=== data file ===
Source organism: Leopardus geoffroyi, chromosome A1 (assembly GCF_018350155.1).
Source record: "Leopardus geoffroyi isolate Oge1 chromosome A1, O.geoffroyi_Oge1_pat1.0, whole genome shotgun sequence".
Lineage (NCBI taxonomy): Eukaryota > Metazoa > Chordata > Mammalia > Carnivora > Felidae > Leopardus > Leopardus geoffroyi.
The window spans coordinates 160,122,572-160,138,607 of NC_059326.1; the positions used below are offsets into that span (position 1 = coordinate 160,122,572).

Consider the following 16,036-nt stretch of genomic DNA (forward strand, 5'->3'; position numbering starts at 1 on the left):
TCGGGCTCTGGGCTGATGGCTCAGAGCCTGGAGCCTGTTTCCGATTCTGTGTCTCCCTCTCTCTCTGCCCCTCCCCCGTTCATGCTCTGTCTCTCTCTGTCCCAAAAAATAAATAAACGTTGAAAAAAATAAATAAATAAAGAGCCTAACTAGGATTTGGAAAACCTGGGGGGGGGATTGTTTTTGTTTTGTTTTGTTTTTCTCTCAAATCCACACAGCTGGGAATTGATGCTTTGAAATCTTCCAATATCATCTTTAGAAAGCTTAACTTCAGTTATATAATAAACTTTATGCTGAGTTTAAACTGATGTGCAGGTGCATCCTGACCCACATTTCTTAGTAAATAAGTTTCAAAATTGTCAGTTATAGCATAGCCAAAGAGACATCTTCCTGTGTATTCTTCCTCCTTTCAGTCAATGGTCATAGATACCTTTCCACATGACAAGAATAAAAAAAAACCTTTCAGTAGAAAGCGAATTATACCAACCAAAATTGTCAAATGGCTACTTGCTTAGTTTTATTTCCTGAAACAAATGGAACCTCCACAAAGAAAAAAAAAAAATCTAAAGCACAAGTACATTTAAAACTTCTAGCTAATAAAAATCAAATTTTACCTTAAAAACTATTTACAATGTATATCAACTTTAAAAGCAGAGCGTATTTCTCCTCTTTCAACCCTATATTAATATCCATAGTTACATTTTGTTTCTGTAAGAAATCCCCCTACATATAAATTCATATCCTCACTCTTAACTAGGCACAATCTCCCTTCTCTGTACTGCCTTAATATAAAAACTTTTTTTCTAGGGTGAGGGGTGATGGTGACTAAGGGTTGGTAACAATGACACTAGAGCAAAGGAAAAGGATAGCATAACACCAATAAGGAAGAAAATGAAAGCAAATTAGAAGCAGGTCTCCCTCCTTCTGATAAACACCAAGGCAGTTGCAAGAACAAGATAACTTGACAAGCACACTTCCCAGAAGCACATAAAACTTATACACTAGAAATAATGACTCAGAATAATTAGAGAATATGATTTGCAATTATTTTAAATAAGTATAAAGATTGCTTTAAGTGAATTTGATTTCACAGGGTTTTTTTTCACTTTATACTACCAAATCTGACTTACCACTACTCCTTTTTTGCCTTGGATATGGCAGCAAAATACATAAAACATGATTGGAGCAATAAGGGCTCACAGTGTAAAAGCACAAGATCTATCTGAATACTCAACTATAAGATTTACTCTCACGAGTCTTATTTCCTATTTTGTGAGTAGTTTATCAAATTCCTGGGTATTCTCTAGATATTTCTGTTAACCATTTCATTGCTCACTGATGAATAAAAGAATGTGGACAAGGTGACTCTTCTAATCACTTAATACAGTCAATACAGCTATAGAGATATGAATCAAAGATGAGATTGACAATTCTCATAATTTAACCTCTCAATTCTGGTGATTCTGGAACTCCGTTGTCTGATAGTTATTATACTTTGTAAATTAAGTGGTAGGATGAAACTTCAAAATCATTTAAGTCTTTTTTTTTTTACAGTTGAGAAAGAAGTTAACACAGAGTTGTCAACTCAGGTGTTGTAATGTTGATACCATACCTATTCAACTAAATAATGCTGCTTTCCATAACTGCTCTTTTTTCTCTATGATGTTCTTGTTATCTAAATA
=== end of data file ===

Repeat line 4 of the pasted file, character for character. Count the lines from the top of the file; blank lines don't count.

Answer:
The window spans coordinates 160,122,572-160,138,607 of NC_059326.1; the positions used below are offsets into that span (position 1 = coordinate 160,122,572).